1. Baby Alia Wallpaper from Dune Part Two

    Some of the most striking images in Dune Part Two, at least for me, were the inside-the-womb visuals of Paul’s unborn sister Alia. I liked it so much I made a wallpaper from one of the stills, and I guess, I can share it here. It’s upscaled, modified and cleaned up, pretty opinionated stuff, but I like it best this way.

    If you like it, leave a comment! Happy to hear about your thoughts on it.

    The linked image is a 1080p JPG image, but I also made two versions in HEIC format, which should do for most larger resolutions. Enjoy!

  2. Halal sign in sans-serif font

    Just what it says on the tin: I recently had a project that uses a sans-serif font for most of the communication and I needed to put a Halal sign on a flyer. Arabic seems to have a preference for non-uniform stroke weight, so it didn’t quite integrate with what I had already designed.

    A short web search yielded no (!) results for a sans-serif halal sign, so I quickly made one using Noto Sans. My Arabic isn’t very good (0%, yikes!), so I dabbled in InDesign until it looked right. Used the “World-ready paragraph composer” for the first time in my life! Anyway, here you go, I give this to the public domain, aka. the Internet. May it be of help.

  3. ActivityPub Plugin

    I have spent quite some time setting up the ActivityPub Plugin and getting it to work. For me the issue was twofold:

    • Since the blog runs in a subdirectory “/blog”, I needed to redirect the “/.well-known” dir to “/blog/.well-known”, which I did with a simple .htaccess file.
    • The other issue was harder to figure out, but eventually I found out that the plugin only works with pretty Permalinks enabled! So now we have pretty URLs on oelna.de, decades later.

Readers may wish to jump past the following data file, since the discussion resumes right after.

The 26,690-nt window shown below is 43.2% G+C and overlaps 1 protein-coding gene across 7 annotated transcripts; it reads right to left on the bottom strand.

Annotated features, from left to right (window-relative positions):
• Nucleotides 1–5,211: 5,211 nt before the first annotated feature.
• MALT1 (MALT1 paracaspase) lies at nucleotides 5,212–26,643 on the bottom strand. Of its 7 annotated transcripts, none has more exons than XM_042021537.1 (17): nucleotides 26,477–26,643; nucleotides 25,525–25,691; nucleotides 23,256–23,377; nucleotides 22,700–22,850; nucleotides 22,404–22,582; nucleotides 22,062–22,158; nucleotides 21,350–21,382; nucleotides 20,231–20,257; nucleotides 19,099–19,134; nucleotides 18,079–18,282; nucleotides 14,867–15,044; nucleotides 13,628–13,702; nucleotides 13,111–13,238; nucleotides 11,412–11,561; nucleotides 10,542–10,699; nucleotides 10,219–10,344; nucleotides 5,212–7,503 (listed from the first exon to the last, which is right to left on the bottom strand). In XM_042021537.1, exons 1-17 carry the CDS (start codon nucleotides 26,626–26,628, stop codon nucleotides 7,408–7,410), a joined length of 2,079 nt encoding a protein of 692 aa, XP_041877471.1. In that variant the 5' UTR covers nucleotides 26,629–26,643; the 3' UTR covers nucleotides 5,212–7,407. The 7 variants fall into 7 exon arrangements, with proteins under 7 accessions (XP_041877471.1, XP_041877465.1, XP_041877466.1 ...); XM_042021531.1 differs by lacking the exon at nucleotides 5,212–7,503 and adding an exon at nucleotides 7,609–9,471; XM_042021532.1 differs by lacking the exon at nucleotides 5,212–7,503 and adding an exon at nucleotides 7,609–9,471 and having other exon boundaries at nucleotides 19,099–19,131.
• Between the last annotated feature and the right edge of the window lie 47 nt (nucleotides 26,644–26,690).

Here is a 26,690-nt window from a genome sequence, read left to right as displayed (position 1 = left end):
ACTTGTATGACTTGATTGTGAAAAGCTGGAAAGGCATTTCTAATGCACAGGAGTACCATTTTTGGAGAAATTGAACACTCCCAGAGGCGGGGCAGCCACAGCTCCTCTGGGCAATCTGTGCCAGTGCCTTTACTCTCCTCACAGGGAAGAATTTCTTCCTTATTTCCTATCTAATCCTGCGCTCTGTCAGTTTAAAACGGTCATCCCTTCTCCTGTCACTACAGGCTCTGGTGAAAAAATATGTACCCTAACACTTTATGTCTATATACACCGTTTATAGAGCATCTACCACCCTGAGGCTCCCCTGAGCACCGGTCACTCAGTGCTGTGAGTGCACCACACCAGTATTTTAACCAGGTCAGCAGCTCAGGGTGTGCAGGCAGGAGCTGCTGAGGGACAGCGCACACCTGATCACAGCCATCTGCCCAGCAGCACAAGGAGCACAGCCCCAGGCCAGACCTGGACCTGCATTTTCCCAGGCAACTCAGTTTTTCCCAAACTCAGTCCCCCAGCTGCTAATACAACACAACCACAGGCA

And if I understand this correctly, readers should now be able to follow oelna@oelna.de on Mastodon and see new posts on this blog in their timelines. Success, I guess?

  4. WordPress and SQLite

    For a long time I have hated MySQL with a passion. I guess mostly because it is cumbersome. Requires additional credentials, is non-trivial to host on desktop OSes, most of the time requires an additional UI for management, such as PHPmyAdmin.

    It is probably reasonable for a project like WordPress to use it as storage, given it can scale moderately easily and comes preinstalled on many web hosts. But in recent years, I have come to really like SQLite as an alternative. Most of the projects I work on focus on a single user, or are websites that have a few 100 visitors a day at most. This is something that SQLite can easily handle, especially if you use some sort of caching mechanism with it.

    The things I like about SQLite are the portability and simplicity. Portability in a sense that I can just download the website directory and it will contain the files *and* database. Simplicity just because there are fewer column data types to handle. A string is always TEXT and a number is INTEGER, most of the time anyway. Prevent the file from being downloaded in the browser, either by placing it outside the document root, or by 403ing the file extension via .htaccess (which I prefer, because then the database can stay with the website code and assets.)

    For the past decade I have looked for solutions for using WordPress with a SQLite DB, each time finding out either there is no solution, or it’s to cumbersome or unmaintained to use. Listening to a recent episode of ATP, I stumbled onto wp-sqlite-db. It does everything!

    I read up on it and decided to give it a go (with this very blog!) It turns out, I had not read up on it enough, and it doesn’t *convert* your existing MySQL database to SQLite, it just creates a new DB (as a file) and WordPress thinks it’s a fresh install. Bummer.

    I used some recent experience converting a SQL dump to SQLite with the aptly named mysql2sqlite – and it worked. (A few weeks back I modified Shaun Inman’s Fever to run on PHP 8+ and SQLite, so I knew this could work)

    I guess now I need to look into some caching plugins, in case a million people all of a sudden start to read my blog. But at least, this is some behind-the-scenes progress. (Had to fix up my theme a little, too, for the Twitter archive to work again. Thanks, Elon!)